“In my experience,” says Ari, “while people often went to Phantom screenings in costume, Phantom shadowcasting Was Not Done. It makes sense, to a degree, for Rocky: They're going to the same film week after week, everybody there has seen it a hundred times, and you're not going to miss anything you haven't seen before if a bunch of narcissists are clomping around on the stage in their mothers' underwear blocking your view of the screen. But Phantom is shown theatrically so rarely - and, historically was shown so rarely - that I think people who went actually wanted to see the movie, and would've been upset at the interference from the shadowcasters. I know I would…it seems rude, self-involved, and disrespectful to me, as well as alarmingly similar to mime.”
(Original poster art by comic book star Neal Adams and final version by Richard Corben, courtesy http://www.swanarchives.org)
While theatrical screenings of Phantom are quite rare, this wasn’t always the case in San Diego. In fact, our city may well be the biggest hotbed of Phantom Phandom outside of Winnipeg, Canada (where the movie somewhat mysteriously sold out theaters for months, much later prompting the cast to attend Phan conventions there).
Phantom of the Paradise made its theatrical premiere on Halloween, 1974. One full year later, on 10-31-75, an ad in the San Diego Union shows that Phantom, with the Legend of Hell House, was playing at downtown’s Balboa Theater, at the Vogue, at the Village, AND at the Clairemont Theater, as well as at no less than three area drive-ins: the Campus, the Harbor, and the Pacific! (ad courtesy http://www.myspace.com/sandiegocinerama)
“I'm amazed that it was playing simultaneously at so many theaters in one town!,” says Ari. “We did the Phantompalooza conventions in Winnipeg, but it sounds like maybe we should have chosen San Diego.”
When Ari and a few other folks put on the Phantompalooza events several years back, the second event was the first time the entire surviving cast had reunited.
“We screened the film; Paul Williams and his band put on a concert and played a bunch of the songs from Phantom (as well as others from Paul's catalog); Jessica Harper, backed by Paul's band, sang Old Souls; the Juicy Fruits (who had to re-learn their choreography the night before) sang their three songs backed by a live band; and Gerrit Graham performed Life at Last (which in the film had been dubbed by a guy named Ray Kennedy). We also had the world premiere of the Paradise Regained featurette, from the French special edition Phantom DVD, introduced by its director.”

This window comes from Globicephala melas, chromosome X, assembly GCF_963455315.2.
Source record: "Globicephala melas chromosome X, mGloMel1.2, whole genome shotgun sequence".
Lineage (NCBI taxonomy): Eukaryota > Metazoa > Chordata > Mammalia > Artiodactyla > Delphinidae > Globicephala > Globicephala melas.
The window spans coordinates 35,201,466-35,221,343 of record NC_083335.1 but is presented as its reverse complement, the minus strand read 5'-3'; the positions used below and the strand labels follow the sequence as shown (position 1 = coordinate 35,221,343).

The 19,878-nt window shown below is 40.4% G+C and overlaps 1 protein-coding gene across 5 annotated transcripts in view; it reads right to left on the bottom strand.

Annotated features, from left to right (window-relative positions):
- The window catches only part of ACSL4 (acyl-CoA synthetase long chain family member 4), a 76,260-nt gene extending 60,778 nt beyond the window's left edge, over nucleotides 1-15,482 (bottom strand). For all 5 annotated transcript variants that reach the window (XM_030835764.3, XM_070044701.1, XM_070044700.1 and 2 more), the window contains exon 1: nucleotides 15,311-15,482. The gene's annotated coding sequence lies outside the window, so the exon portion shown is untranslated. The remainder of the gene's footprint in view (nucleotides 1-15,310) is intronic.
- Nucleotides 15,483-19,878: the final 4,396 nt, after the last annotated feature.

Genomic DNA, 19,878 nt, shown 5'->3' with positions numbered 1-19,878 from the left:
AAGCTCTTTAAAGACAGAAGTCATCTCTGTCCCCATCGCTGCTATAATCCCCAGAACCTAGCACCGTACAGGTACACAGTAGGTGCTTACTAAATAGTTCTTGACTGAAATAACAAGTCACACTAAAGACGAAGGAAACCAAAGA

“It was a blast! We had almost 2,000 in attendance, from all over the world, and the cast was flabbergasted to see that this work they had done 30 odd years ago, which they had thought was forgotten, has been held dear by so many for so long. It turns out that staging the event was the easy part. Much tougher was convincing the cast that we were for real, and not a bunch of nutcases who wanted them to fly to the middle of nowhere in Canada, and that they wouldn't be embarrassed to attend.”
“The most gratifying aspect of the whole thing is that the various cast members, who hadn't seen each other for about 35 years, got to hang out together for a few days, and renewed their friendships. They're now part of one another's lives on a regular basis; some are working on projects together, they're showing up at one another's (second or third!) weddings, socializing together, etc. It’s been very nice to watch, and feel in a small way a part of.”
"And it's slick as snot to be on a first name basis with all the icons of your childhood, too; can't forget that!”
There were three separate Phantompaloozas, each a year apart. “The first had Bill Finley (the Phantom) and Gerrit Graham (Beef),” says Ari. “The second had the entire cast; and the last, which was really intended just for locals, was essentially the DVD release party for the DVD-set.”
Recently added to the Swan Archives are bits of exclusive long-lost footage from the film, never before seen by anyone, including deleted footage that had to be removed because of Led Zeppelin’s Swan Song threatening to sue over the movie’s villain Swan using the same name.
Amazing stuff - you can find it here:
Here's the original movie trailer for Phantom - if you haven't seen this Brian DePalma film, the trailer sums it up far better than any review ever could.
This fan-made trailer is longer and features more great music, as well as Rod Serling-style narration:
Finally, here's Jessica "Phoenix" Harper at Phantompalooza, singing "Old Souls" - man, I fall in love with Jessica all over again every single time I hear this:
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- Undercover Chronicles #1 - I Was An Undercover Ticket Scalper — Nov. 19, 2007
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- Midnight Movies: A Local History, Part 1 - the '80s — Sept. 27, 2007
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- The Birth of Image Comics - An Illustrated History — Sept. 3, 2007